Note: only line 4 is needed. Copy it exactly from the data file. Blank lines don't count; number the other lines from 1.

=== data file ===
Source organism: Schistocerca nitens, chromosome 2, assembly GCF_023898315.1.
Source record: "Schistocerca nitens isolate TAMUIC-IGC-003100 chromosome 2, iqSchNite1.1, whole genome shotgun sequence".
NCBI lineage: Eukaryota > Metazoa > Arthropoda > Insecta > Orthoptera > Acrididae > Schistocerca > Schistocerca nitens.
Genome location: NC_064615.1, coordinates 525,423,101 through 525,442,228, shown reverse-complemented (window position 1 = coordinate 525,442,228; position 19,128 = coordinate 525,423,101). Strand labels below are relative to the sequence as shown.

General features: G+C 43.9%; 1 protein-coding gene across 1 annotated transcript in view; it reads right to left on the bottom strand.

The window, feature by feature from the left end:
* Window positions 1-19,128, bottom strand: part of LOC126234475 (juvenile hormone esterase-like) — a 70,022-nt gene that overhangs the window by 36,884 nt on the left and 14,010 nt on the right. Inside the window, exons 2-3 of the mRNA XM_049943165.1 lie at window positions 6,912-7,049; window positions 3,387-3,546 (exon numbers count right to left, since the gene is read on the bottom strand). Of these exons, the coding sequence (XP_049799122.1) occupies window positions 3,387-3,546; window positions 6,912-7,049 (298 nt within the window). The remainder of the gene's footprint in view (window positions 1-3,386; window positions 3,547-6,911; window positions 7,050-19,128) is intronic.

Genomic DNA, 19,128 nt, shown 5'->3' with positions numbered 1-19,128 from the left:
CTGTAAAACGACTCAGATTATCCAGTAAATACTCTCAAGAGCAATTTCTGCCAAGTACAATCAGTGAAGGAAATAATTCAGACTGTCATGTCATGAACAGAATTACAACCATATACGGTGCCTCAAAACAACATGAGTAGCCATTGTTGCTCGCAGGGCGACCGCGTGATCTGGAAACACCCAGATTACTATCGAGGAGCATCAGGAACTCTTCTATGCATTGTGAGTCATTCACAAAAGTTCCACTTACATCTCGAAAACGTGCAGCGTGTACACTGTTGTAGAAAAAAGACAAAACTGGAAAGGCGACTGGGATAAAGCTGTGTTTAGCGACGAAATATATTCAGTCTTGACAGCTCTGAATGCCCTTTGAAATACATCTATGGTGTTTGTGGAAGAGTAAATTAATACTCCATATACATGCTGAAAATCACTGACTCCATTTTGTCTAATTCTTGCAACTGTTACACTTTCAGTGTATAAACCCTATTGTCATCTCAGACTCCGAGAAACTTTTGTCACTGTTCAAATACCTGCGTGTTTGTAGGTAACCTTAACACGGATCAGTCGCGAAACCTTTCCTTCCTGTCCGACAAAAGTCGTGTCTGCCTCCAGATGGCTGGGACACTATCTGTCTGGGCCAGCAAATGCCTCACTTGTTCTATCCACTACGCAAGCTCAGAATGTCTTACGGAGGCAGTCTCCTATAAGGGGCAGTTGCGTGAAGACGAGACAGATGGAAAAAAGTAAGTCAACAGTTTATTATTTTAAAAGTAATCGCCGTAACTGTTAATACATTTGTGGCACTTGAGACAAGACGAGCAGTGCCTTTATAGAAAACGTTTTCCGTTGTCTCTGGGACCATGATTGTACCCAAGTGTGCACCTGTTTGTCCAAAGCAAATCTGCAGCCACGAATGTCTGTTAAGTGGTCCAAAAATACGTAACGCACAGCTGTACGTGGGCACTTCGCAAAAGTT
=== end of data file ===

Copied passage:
Genome location: NC_064615.1, coordinates 525,423,101 through 525,442,228, shown reverse-complemented (window position 1 = coordinate 525,442,228; position 19,128 = coordinate 525,423,101). Strand labels below are relative to the sequence as shown.